WATERVILLE — As the temperatures dipped this week into the single digits, so, too, has the number of homeless people living in tents near the Kennebec River in Waterville.

But that number is a moving target, according to City Manager Bryan Kaenrath and Katie Spencer White, CEO of the Mid-Maine Homeless Shelter.

City and homeless shelter officials have been working together to help the unhoused connect with services and resources and find places to live, according to White and Kaenrath.

Officials in recent months have discussed setting up yurts for homeless people, but dropped the idea in favor of an emergency warming shelter and additional outreach efforts.

Kaenrath told the City Council on Tuesday that between 12 and 15 people were still living at Head of Falls, off Front Street — a number that earlier in the fall was between 40 and 50.

On Thursday, Kaenrath said the number of homeless living near the river seemed to have decreased to fewer than 10, but it can change daily.


Joshua Lukens, 24, left, and his fiancee, Tessa, 23, use an eight-person tent Oct. 18 to shelter themselves and their belongings along the Kennebec River, near Head of Falls, in Waterville. Rich Abrahamson/Morning Sentinel file

Waterville police Chief William Bonney and fire Chief Shawn Esler have been working with homeless shelter staff members to meet one-on-one with those living in tents to help them connect with resources, Kaenrath told councilors Tuesday.

Temperatures have fallen to bone-chilling levels this week, hitting single digits Wednesday night and early Thursday.

“It is, at this point, in our view, not safe for them to be out there in this weather,” Kaenrath said. “The goal is to get them housed and to get them connected to services. I think we’re making some good progress. We’re having monthly meetings now hosted by the homeless shelter, with all community stakeholders or most of the community stakeholders.”

Kaenrath said organizers hope to expand the group in the near future, and are seeking to get everyone housed. An effort is also afoot, he said, to recruit volunteers to help staff a warming shelter that would be open during severe weather and be housed at the City Hall Annex at 46 Front St., which the city leases for council and Planning Poard meetings and other events.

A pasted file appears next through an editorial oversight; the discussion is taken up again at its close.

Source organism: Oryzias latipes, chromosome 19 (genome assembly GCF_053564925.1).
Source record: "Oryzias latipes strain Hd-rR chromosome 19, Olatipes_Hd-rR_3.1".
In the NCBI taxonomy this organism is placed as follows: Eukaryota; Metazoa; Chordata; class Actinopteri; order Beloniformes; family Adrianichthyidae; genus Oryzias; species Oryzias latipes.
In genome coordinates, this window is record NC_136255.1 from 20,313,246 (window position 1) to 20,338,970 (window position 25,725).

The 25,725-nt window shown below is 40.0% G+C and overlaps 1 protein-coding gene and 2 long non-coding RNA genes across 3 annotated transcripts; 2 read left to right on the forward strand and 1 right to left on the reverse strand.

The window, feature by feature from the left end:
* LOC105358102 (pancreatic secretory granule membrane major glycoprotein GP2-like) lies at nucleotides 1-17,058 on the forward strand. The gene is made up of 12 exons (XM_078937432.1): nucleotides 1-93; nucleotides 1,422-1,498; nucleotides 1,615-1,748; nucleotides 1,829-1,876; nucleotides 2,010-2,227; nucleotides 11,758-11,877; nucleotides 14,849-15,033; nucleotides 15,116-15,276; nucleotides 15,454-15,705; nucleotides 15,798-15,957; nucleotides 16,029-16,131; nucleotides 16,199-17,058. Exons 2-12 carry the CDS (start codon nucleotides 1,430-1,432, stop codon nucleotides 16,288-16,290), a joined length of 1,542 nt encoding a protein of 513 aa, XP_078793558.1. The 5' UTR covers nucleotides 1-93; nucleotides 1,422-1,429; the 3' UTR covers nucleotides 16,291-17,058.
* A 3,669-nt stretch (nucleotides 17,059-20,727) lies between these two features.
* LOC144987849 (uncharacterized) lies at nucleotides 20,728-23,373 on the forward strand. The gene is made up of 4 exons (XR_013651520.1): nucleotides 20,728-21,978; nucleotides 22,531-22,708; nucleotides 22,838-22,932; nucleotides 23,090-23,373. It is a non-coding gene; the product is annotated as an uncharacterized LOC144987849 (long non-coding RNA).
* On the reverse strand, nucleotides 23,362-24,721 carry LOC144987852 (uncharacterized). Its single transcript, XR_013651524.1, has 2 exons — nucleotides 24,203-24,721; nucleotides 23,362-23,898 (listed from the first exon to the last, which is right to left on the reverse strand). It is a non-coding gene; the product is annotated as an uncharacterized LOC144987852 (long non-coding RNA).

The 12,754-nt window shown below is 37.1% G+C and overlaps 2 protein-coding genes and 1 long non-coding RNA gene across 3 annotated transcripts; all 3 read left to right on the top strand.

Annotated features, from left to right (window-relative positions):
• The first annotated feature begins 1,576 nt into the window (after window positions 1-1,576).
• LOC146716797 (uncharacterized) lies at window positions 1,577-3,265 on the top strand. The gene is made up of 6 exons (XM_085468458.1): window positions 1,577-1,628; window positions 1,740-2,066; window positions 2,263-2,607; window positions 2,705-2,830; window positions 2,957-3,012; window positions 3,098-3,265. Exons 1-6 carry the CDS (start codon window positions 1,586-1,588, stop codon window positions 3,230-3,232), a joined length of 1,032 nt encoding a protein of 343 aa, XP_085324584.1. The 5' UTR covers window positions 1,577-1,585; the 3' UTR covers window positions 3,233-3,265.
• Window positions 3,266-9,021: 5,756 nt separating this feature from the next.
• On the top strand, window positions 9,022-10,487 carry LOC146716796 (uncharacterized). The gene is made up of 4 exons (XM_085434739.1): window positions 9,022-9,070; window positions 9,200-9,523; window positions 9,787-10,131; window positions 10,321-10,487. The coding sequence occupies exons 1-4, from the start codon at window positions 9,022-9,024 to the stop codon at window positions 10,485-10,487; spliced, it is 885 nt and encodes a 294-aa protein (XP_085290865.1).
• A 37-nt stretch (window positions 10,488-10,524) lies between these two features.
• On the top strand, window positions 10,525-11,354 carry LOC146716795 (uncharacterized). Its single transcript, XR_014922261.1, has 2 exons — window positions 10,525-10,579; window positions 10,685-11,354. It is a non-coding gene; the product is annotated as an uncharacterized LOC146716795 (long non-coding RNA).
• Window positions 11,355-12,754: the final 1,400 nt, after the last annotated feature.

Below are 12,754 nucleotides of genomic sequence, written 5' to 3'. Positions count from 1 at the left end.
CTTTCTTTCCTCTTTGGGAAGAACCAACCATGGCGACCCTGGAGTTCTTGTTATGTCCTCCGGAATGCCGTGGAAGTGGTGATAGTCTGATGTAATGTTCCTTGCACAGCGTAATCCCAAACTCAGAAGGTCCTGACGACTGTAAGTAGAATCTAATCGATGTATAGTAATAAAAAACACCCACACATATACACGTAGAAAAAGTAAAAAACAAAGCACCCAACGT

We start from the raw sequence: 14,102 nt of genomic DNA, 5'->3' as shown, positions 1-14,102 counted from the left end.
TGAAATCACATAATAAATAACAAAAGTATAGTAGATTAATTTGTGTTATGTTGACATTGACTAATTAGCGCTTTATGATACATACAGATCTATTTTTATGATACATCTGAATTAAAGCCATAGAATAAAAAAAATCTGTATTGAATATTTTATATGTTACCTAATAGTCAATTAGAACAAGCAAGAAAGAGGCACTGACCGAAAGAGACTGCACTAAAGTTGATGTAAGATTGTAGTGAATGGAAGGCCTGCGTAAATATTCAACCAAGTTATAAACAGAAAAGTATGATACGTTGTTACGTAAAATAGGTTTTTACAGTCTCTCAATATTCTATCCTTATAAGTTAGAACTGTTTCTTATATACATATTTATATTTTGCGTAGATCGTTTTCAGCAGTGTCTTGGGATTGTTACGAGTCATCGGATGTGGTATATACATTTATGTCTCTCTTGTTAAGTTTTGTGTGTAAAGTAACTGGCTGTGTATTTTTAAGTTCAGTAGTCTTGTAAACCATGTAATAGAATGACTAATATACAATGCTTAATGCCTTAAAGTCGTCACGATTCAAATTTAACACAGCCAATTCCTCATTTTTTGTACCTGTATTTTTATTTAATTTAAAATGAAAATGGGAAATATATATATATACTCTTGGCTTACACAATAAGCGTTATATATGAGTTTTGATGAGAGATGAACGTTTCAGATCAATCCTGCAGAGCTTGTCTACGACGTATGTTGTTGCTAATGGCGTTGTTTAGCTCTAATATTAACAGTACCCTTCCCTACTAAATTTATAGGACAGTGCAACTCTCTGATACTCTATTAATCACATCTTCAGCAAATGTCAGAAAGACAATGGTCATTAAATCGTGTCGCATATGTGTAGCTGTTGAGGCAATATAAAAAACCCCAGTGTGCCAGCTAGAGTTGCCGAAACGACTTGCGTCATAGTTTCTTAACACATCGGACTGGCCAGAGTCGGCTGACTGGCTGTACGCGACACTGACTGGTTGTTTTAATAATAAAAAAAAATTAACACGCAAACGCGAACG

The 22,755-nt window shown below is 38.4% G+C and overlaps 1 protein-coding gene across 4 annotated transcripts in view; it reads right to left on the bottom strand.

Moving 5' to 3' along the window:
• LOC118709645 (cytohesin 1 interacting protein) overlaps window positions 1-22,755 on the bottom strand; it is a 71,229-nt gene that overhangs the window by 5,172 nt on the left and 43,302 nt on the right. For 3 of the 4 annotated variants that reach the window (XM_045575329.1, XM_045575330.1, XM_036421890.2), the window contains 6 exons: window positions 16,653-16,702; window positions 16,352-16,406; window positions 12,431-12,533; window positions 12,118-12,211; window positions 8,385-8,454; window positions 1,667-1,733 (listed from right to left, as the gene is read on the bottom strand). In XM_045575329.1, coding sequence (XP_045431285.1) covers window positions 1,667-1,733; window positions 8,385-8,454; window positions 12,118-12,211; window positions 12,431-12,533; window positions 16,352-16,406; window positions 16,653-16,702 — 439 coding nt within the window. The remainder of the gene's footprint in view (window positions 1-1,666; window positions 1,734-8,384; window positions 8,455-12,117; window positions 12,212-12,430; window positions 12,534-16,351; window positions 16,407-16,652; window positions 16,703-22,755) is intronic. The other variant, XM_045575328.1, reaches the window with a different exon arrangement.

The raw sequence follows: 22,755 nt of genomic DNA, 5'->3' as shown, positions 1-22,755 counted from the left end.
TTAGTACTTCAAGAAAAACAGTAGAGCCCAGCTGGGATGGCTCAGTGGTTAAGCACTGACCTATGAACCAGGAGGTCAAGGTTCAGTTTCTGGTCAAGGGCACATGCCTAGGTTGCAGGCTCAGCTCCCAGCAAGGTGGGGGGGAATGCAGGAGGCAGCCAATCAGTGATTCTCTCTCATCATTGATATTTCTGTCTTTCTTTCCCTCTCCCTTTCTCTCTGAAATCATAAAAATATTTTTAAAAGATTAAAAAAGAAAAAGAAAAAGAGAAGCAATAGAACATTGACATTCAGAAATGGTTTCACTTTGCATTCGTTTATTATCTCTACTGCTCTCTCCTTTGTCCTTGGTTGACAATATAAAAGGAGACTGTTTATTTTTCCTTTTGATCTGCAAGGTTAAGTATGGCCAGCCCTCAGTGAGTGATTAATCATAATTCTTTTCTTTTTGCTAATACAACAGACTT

Waterville City Manager Bryan Kaenrath Morning Sentinel file

He said about a dozen people have registered to become volunteers, who are to be trained by public safety officials. The first training session is planned for Saturday at 46 Front St.

“We’re putting out the call for volunteers,” Kaenrath said. “We need any and all hands on deck to help out with this.”


Those wanting to register to volunteer and train should contact Kaenrath at City Hall or Teresa Crawford at the fire station, he said.

“The training is five or six hours — just a one-day, one-time thing — and you can be trained and sort of certified to staff one of these warming shelters,” he said.

The city also is looking for funding to buy a generator to use at 46 Front St. if there is a power outage. Kaenrath said officials are checking if Kennebec County has American Rescue Plan Act money to pay for the generator.

White of the homeless shelter said Thursday that in addition to working with police and fire officials, the shelter also works with Kennebec Behavioral Health to do regular outreach to people who live outside. Officials meet weekly as a task force to monitor data and discuss how they can address additional needs and barriers to services, according to White.

White said the homeless shelter’s warming center opened Nov. 1, aiming to serve an additional 20 people per night during the winter months.

“Our top count has been 26 per night,” White wrote in an email, “and since Thanksgiving week, we have consistently been 22-plus people per night, and have served 66 unique individuals.”

The homeless shelter has 50 year-round beds.

Some of those people have been offered beds in the shelter’s year-round program, some have utilized the shelter’s diversion program and others have been able to stay with family or friends, according to White.

Asked if any people from the riverbank are now staying at the shelter, White said that once people become guests, the shelter must keep their information confidential.

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